A gay club owner says Alaska Airlines attendants discriminated against him and his partner by forcing them to separate so a straight couple could sit together on the plane.
Towleroad reports that David Cooley, who owns Los Angeles nightclub The Abbey, wrote about the incident on Facebook on Sunday. Cooley says he and his partner had already settled into their assigned premium seats when his companion “was asked to move from his premium seat to coach.”
“I explained that we were a couple and wanted to sit together,” Cooley wrote. “He was given a choice to either give up the premium seat and move to coach or get off the plane. We could not bear the feeling of humiliation for an entire cross-country flight and left the plane.”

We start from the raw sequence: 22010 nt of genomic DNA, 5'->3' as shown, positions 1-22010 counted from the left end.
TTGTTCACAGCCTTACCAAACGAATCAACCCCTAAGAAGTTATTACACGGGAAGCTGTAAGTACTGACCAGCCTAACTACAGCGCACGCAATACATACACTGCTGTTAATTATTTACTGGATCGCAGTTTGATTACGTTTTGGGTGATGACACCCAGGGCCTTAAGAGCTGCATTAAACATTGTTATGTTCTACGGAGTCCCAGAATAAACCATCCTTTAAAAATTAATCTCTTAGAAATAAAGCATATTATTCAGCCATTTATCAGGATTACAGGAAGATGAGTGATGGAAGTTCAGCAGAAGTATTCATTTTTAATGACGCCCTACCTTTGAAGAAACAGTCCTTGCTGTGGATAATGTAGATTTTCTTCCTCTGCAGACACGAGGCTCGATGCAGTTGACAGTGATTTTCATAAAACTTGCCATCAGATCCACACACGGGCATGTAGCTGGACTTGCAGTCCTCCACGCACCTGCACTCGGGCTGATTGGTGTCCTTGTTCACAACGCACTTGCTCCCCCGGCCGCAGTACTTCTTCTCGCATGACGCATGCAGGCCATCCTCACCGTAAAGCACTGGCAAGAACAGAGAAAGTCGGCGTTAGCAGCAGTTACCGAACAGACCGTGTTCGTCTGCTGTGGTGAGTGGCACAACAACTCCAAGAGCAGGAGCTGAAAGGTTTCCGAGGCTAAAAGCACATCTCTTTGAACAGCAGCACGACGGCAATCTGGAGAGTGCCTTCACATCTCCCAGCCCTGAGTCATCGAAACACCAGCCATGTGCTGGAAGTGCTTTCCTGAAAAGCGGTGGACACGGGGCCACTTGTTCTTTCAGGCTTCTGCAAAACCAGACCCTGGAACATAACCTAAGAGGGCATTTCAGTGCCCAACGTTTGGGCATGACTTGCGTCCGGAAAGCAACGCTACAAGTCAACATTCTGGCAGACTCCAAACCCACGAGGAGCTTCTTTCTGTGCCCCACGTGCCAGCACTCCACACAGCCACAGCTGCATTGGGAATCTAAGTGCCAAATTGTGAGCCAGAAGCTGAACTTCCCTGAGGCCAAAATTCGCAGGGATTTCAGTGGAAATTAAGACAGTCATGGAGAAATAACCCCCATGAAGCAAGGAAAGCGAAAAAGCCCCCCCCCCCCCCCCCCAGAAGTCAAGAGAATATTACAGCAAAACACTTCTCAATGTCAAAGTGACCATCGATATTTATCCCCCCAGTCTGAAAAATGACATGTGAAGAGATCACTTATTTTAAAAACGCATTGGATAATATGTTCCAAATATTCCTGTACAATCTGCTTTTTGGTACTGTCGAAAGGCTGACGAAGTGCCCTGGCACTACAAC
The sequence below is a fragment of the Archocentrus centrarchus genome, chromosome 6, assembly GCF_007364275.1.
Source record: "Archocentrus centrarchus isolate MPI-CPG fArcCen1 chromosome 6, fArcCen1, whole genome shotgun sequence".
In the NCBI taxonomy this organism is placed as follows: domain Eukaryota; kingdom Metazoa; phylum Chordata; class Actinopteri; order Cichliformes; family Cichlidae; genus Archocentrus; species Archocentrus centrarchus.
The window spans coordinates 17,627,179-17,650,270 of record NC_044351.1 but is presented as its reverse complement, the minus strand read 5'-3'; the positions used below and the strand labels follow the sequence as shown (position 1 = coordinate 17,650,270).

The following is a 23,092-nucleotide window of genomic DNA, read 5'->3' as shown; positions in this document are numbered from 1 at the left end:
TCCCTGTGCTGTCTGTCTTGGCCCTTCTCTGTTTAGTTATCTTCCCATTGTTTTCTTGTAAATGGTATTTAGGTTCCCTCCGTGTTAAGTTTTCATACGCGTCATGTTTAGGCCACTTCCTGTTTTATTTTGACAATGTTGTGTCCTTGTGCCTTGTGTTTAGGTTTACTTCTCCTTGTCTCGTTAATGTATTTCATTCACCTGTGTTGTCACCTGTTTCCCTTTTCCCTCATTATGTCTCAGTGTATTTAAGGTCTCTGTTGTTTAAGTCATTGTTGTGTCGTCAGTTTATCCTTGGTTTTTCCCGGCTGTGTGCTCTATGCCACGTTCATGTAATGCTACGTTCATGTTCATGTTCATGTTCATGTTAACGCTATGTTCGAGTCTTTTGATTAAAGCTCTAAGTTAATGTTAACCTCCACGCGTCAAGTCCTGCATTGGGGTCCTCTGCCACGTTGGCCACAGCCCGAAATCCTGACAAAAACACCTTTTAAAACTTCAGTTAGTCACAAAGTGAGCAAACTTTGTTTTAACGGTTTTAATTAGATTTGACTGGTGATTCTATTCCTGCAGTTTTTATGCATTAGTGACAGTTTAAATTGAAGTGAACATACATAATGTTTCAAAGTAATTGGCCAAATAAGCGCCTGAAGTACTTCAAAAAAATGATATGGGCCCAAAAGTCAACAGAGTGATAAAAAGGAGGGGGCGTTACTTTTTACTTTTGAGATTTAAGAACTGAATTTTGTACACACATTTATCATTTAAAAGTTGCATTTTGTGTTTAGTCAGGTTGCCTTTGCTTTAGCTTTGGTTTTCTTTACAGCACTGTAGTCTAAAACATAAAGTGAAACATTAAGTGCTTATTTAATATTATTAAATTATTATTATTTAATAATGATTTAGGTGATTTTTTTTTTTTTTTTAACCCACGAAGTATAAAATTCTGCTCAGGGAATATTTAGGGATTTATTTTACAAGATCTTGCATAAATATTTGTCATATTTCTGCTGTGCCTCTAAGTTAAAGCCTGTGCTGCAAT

Cooley added: “I cannot believe that an airline in this day and age would give a straight couple preferential treatment over a gay couple and go so far as to ask us to leave.”
According to the post, Cooley and his partner traveled from New York to Los Angeles via Delta instead.
“If you are an #LGBT person, please spend your travel dollars with an LGBT friendly airline like Delta,” he wrote.
In a statement to Gay Star News, a spokesperson for Alaska Airlines said the two couples were assigned the same seats in the premium class and that one guest was “reseated” to the main cabin.
“We are deeply sorry for the situation, and are investigating the details while communicating directly with the guests involved to try and make this right,” the statement said. “Alaska Airlines has a zero-tolerance policy for discrimination of any kind, and our employees value inclusion for our guests and each other.”
- The dirty, complex, empowering history of the word ‘queer’
- The pride and pitfalls in LGBTQ labels
- What does cisgender mean—and what is cisgender privilege?